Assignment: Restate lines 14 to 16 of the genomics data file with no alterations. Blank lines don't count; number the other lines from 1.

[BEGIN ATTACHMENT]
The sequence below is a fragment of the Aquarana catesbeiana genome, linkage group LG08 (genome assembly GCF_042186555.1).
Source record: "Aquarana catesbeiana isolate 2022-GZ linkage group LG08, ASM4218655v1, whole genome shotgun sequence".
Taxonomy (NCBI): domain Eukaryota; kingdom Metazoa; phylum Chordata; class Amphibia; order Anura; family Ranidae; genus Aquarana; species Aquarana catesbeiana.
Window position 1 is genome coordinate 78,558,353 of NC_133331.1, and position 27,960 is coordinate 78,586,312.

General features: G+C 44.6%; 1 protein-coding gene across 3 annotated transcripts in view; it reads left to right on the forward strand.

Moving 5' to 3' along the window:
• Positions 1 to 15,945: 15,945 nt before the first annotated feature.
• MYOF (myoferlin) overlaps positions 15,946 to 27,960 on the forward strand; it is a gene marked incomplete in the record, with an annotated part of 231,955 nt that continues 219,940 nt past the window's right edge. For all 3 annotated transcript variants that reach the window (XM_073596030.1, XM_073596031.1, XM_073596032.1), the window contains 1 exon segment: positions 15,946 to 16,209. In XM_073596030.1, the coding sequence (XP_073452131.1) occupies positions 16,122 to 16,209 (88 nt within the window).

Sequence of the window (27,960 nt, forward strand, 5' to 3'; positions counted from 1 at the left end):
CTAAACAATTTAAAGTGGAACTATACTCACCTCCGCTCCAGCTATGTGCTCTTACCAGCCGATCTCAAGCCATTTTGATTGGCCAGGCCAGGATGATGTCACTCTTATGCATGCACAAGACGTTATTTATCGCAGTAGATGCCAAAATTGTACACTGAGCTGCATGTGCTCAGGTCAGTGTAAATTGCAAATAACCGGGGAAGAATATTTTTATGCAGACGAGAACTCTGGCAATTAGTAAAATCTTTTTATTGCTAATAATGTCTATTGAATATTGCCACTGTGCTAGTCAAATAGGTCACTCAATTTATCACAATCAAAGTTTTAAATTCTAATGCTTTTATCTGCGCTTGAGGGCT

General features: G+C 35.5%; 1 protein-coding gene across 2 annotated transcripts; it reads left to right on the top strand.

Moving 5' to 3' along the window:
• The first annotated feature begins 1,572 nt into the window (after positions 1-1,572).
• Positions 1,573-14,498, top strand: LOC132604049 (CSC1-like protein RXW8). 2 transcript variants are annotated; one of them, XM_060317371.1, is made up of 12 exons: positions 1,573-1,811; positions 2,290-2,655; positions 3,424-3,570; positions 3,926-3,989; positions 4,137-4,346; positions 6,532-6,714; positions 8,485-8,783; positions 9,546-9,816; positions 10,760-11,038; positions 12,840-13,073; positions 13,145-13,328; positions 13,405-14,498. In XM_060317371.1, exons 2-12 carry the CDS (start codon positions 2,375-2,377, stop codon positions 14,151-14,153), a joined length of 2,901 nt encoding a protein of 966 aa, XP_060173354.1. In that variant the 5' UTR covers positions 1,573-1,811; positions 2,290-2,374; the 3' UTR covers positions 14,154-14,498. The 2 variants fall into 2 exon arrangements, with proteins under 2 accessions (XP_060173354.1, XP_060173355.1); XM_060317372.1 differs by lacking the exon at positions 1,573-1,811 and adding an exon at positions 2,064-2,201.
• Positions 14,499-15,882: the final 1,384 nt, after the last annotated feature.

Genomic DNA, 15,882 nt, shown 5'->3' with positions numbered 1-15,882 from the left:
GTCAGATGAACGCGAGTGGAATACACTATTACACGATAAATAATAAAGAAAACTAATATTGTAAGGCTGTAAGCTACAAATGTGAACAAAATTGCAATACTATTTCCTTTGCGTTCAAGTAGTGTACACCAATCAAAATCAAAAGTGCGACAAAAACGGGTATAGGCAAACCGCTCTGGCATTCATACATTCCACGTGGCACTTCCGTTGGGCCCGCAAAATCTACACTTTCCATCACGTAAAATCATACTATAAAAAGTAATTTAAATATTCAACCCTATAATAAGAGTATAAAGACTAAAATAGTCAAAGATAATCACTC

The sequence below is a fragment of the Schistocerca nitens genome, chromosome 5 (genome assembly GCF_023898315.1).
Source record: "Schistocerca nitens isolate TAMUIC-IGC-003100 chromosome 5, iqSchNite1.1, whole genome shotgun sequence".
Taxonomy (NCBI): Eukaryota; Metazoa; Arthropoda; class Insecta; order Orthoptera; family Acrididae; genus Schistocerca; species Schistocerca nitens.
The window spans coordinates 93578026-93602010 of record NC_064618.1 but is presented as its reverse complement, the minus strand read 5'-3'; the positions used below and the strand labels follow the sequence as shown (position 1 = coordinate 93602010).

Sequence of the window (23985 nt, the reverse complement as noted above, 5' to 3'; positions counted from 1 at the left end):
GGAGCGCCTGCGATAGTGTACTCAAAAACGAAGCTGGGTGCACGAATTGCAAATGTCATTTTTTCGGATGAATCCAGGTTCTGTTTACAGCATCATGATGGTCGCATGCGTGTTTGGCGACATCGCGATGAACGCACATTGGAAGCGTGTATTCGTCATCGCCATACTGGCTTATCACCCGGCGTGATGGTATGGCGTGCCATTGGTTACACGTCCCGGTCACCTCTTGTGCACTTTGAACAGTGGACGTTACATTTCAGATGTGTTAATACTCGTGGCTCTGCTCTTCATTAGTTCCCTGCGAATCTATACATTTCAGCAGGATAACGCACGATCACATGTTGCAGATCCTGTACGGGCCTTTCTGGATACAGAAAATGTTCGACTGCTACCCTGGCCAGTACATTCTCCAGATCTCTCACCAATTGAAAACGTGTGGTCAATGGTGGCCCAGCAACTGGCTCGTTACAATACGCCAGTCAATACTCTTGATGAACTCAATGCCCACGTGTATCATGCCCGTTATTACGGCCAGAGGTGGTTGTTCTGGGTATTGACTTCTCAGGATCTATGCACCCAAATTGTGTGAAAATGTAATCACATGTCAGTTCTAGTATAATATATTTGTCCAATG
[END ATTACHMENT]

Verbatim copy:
• Positions 1,573-14,498, top strand: LOC132604049 (CSC1-like protein RXW8). 2 transcript variants are annotated; one of them, XM_060317371.1, is made up of 12 exons: positions 1,573-1,811; positions 2,290-2,655; positions 3,424-3,570; positions 3,926-3,989; positions 4,137-4,346; positions 6,532-6,714; positions 8,485-8,783; positions 9,546-9,816; positions 10,760-11,038; positions 12,840-13,073; positions 13,145-13,328; positions 13,405-14,498. In XM_060317371.1, exons 2-12 carry the CDS (start codon positions 2,375-2,377, stop codon positions 14,151-14,153), a joined length of 2,901 nt encoding a protein of 966 aa, XP_060173354.1. In that variant the 5' UTR covers positions 1,573-1,811; positions 2,290-2,374; the 3' UTR covers positions 14,154-14,498. The 2 variants fall into 2 exon arrangements, with proteins under 2 accessions (XP_060173354.1, XP_060173355.1); XM_060317372.1 differs by lacking the exon at positions 1,573-1,811 and adding an exon at positions 2,064-2,201.
• Positions 14,499-15,882: the final 1,384 nt, after the last annotated feature.

Genomic DNA, 15,882 nt, shown 5'->3' with positions numbered 1-15,882 from the left: